Funeral Address by Keith Lindley

R.J. Hunter 1938–2007

I have the privilege of being one of Bob Hunter’s closest and best friends and, as such, it is my duty to recall his life and celebrate his achievements. This is not the time to dwell upon his suffering but to invite the rest of his friends to join with his daughter, Laura, and Anne to take pleasure in his wit, his humour and even his impatience. And what more fitting place for his funeral than this fine plantation cathedral of St Columb’s,Londonderry.

Bob was born in County Meath on 22 October 1938 into a relatively austere Church of Ireland family. He once confided in me that he could not abide eggs as part of his diet because the family had lived on them in bad times. No silver spoon then. Yet he was given an excellent education starting with one of Ireland’s premier Protestant schools,Wesley College, in its original position on St. Stephen’s Green. He could have emerged as ‘ Farmer Bob’, rather than the academic we are so familiar with, because his father wanted him to work on the family’s 100 or so acres in Ashbourne raising beef cattle, especially after the father’s injury from stampeding cattle or what passes for a stampede in Ashbourne. However, Bob’s determination was not for the first time nor the last to show through and, after Wesley, he began his academic life in 1957 studying history at TCD. Yet he continued to ride his bicycle between Ashbourne and Dublin, sustaining major damage to his face on one occasion when he hit an uneven section of road. However, his life changed much for the better in 1959 when he was awarded a Foundation Scholarship and the Dunbar Ingram Prize which gave him residence rights in TCD. He at last could enjoy a social life among the English public school and others who played such a large role in the university. In 1960 he was awarded the Alison Philips Medal. After graduation in 1961 Bob began research under Theo Moody on the Ulster plantation in the counties of Armagh and Cavan, 1608–41. This interest in the plantation, and early modern Irish history generally, was to dominate his life. He was eventually to be awarded the degree of M.Litt. for his research in 1959.

Bob’s contact with Derry began in 1963 when he was appointed Assistant Lecturer in history at Magee College at a time when his colleagues included Aidan Clarke, Leslie McCracken and John Brown. My first acquaintance with Bob came in 1966 when I was appointed an Assistant Lecturer in history at Magee. Yet our later friendship had an inauspicious start. I was called over for interview wearing my standard suit for the occasion and as I viewed the campus Bob was viewing me from a window in Woodburn where he was resident lecturer. As he was later to recall, one of his earliest friends was also a candidate for the post but ‘the Englishman in a suit’ beat him to it.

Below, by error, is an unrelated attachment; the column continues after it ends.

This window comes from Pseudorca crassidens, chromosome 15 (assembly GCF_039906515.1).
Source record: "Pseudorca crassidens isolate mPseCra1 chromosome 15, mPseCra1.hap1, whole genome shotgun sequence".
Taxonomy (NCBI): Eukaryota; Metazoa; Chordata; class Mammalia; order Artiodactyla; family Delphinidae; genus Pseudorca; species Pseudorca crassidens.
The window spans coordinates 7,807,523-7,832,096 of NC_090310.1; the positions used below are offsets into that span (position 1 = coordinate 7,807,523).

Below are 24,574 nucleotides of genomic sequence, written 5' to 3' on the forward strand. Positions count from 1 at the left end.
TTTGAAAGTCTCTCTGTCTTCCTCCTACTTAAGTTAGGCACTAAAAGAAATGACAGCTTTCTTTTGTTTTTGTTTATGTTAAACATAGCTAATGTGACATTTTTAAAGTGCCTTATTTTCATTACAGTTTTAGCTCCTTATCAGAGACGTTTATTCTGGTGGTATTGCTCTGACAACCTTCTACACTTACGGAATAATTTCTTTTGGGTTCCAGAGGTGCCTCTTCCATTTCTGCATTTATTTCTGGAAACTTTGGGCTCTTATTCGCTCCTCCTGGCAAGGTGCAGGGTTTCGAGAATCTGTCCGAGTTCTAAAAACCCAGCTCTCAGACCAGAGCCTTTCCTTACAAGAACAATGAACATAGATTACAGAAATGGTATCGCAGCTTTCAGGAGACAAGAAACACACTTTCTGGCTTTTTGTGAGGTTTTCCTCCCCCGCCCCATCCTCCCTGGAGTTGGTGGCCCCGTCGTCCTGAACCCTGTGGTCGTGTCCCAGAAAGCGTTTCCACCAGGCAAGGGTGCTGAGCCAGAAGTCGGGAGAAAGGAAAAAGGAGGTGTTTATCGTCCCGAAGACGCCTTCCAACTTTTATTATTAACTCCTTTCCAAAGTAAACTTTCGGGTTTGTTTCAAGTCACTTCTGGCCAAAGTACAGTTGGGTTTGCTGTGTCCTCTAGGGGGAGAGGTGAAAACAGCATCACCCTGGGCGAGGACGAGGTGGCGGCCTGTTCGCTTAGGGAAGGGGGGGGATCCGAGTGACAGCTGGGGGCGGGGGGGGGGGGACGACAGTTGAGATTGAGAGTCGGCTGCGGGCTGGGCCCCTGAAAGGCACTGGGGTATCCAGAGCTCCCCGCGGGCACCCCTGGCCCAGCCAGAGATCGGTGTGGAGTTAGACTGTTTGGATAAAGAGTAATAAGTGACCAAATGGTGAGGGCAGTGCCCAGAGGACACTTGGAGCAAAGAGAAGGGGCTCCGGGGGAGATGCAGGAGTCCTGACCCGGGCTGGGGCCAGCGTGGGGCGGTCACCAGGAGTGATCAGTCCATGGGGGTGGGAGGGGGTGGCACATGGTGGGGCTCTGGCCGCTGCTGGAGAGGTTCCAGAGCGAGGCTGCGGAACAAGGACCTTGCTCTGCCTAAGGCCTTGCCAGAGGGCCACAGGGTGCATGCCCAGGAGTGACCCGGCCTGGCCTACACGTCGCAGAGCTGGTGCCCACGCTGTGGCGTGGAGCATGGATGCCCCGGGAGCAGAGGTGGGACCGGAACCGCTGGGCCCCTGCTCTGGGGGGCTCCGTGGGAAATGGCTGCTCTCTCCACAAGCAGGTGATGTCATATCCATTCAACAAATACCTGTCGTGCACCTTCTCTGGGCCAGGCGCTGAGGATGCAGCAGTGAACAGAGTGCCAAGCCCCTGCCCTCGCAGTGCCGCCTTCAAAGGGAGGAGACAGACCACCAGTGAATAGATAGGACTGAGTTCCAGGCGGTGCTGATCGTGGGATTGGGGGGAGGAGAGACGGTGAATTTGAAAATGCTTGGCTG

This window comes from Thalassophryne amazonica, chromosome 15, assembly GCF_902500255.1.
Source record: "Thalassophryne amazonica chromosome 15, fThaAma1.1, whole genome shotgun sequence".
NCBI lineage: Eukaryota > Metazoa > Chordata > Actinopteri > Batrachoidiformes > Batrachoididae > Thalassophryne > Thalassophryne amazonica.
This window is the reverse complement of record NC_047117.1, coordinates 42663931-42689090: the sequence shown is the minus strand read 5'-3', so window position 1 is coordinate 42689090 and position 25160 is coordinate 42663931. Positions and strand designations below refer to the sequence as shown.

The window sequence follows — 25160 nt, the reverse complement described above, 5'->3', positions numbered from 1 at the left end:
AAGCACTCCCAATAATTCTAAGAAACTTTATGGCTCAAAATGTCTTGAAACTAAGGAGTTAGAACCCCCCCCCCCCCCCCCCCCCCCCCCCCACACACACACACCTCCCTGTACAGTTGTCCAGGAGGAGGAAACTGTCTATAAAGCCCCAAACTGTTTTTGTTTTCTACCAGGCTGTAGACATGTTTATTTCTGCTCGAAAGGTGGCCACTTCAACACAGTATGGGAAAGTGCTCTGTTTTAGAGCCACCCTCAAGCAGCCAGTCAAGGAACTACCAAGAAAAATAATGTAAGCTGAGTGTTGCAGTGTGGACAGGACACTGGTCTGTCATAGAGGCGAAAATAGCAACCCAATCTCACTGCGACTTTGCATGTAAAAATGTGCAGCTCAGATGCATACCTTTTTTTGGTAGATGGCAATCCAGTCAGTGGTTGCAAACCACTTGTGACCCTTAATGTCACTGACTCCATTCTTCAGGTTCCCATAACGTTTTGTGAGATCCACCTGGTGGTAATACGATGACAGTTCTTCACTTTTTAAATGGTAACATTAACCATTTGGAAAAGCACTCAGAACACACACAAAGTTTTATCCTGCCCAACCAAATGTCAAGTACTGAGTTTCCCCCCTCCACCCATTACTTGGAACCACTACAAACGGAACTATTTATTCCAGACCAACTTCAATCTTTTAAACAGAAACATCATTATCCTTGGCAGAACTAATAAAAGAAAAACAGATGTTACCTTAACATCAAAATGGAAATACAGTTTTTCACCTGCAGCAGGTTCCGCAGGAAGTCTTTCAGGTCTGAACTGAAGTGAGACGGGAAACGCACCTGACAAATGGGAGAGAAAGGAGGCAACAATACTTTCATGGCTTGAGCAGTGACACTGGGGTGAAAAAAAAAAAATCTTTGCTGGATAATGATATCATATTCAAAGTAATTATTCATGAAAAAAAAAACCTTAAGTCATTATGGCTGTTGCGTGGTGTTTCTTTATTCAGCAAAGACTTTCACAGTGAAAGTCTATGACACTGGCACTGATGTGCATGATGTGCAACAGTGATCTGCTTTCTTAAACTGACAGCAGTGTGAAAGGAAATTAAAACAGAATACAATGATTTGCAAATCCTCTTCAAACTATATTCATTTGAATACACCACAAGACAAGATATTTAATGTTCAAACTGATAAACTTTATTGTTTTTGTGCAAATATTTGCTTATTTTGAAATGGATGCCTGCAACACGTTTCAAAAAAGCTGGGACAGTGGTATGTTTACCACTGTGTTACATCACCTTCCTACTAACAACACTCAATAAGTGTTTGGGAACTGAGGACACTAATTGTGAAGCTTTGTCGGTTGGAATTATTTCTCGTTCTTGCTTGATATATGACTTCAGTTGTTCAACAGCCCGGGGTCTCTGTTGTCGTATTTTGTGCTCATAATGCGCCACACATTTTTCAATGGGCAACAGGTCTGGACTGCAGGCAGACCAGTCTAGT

Bob’s teaching expanded with the takeovers and changes in Magee’s fortunes after the mid-1960’s and there were times when he felt overwhelmed as teaching left little time for his research, or so he viewed it. His Coleraine and Derry courses in Irish history in the early modern period attracted large numbers of students and to some extent he was the victim of his own popularity. But he was to be recalled with a mixture of pleasure and amusement as well as expanded knowledge by successive waves of students. His research was primarily concerned with the plantation in Ulster and the transition from the previous Gaelic society and the ploughing through sources, and the research, not only took him to Dublin but to London and elsewhere, broadening his experience of academic life. More than 30 articles, essays, reviews and the like were the result of painstaking study conducted with a meticulous eye for detail and relevance. Publications included the plantation in Ulster in Strabane barony Co. Tyrone, 1600–41, towns in the Ulster plantation, Sir Ralph Bingley, 1570–1627, Ulster planter, etc, as well as Ulster port books, 1612–15. Bob took great pride in his publications which were drawn upon subsequently by fellow historians working in the field.

As an active researcher in early modern Irish history Bob was anxious to preserve the primary material that was its bedrock. The Magee library under its earlier management became one of his crusades. Those in the know found themselves warning others ‘don’t mention the library’ or they would have to endure a long diatribe. There was also a criticism of the way in which the memory of the great Presbyterian founding fathers of Magee College was violated by the removal of the name plaques. Bob felt these things with increasing sensitivity in his later years. But to give him his full due Bob was prepared to put his money where his mouth was and when his economic fortunes were transformed with the sale of his land early benefactors were TCD library and the Derry and Raphoe Dioceses Library. For example, he undertook to contribute £30,000 over 3 years to the latter project and actively served upon the project board.

Bob also had strong political opinions in the mid-1960’s as a supporter of civil rights. Like many of us he became radicalised by the sighting of the new university, after Lockwood, in Coleraine. Yet he was soon to become highly critical of developments in some republican circles in Derry and elsewhere in the province and it reinforced his growing conviction that the history of Irish protestants and their contribution to Ireland needed to be rescued from the ‘faith and fatherland’ approach.

More importantly for Bob in his latter years he found increasing spiritual solace in the Anglican faith in which he was reared. But this is something for others to recount. Bob’s life was a rich and varied one and I can only shed some light upon it from my perspective of a dear friend who will never be forgotten.

Keith Lindley